Prosocial behaviours and the positive impact on mental health

Snapshot Series – Issue 9

Content type
Commissioned report

May 2023


Bosco Rowland, Tracy Evans-Whipp


Prosocial behaviours are any activities that have the aims of benefiting others or society. These behaviours can include volunteering, contributing to others’ wellbeing through acts of kindness, or helping those who are less fortunate. Prosocial behaviours differ from caring done out of necessity, such as caring for a sick significant other. Prosocial behaviours towards others are developmentally important, as they can help children and young people learn to take another person’s perspective, negotiate difference, and develop social and emotional skills.

Federal and state governments are actively promoting the importance of volunteering through the development of a National Strategy for Volunteering.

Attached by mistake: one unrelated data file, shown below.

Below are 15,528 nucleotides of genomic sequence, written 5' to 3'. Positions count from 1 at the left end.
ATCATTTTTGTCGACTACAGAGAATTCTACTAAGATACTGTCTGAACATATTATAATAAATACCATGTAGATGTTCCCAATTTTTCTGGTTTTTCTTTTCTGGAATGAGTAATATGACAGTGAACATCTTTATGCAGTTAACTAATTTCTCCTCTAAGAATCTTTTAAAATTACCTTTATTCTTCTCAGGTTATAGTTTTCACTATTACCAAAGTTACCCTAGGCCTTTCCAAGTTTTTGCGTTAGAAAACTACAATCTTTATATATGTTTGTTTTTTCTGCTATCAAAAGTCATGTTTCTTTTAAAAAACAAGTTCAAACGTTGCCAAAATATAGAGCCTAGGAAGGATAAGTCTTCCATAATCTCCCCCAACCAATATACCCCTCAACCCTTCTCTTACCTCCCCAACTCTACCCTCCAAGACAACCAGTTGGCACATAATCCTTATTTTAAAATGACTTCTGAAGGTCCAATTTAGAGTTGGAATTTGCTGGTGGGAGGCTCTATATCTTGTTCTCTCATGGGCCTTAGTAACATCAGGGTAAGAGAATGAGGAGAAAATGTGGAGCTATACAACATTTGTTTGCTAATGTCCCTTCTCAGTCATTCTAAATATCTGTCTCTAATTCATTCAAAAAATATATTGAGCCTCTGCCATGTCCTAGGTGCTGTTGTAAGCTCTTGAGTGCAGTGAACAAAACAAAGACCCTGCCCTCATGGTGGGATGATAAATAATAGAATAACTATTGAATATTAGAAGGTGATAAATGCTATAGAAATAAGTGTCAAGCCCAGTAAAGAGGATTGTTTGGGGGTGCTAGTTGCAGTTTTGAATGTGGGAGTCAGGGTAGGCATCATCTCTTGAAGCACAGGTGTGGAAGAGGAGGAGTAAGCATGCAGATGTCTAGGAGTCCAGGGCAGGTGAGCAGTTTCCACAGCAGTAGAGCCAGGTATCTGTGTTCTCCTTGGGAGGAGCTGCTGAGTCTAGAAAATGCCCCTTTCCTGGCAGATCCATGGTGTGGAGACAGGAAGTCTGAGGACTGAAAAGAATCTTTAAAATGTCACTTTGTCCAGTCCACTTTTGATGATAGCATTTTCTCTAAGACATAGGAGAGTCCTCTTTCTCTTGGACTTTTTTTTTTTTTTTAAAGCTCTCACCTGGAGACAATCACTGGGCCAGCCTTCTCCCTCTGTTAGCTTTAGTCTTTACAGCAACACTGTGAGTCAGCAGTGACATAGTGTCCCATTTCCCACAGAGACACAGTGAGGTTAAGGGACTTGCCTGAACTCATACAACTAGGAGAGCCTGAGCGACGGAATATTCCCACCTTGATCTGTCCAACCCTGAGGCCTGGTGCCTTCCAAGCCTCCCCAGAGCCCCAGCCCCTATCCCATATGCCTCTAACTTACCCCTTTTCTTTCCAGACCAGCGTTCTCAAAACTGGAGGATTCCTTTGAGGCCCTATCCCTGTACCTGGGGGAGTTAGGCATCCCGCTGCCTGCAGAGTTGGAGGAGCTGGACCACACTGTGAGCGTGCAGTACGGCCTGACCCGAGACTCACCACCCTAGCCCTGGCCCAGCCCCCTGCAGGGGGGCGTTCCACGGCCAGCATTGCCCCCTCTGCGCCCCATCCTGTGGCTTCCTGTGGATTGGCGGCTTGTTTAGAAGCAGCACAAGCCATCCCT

Key findings

  1. During the pre-adolescent years (4–12 years) children increasingly display prosocial behaviours. 
  2. After an initial decline in adolescence (at around 13 years), young people's prosocial behaviours remain low and stable (between 14–17 years). 
  3. The level of poor mental health symptoms increases each year of development, with a substantial increase between the ages of 13 and 17. 
  4. During the childhood years (4–12 years), prosocial behaviours are associated with up to a 11% reduction in poor emotional symptoms. 
  5. During the adolescent years (13–17 years), engaging in volunteering reduces the likelihood of poor mental health by 28%.

Rowland, B., & Evans-Whipp, T. (2023). Prosocial behaviours and the positive impact on mental health (Growing Up in Australia Snapshot Series – Issue 9). Melbourne: Australian Institute of Family Studies.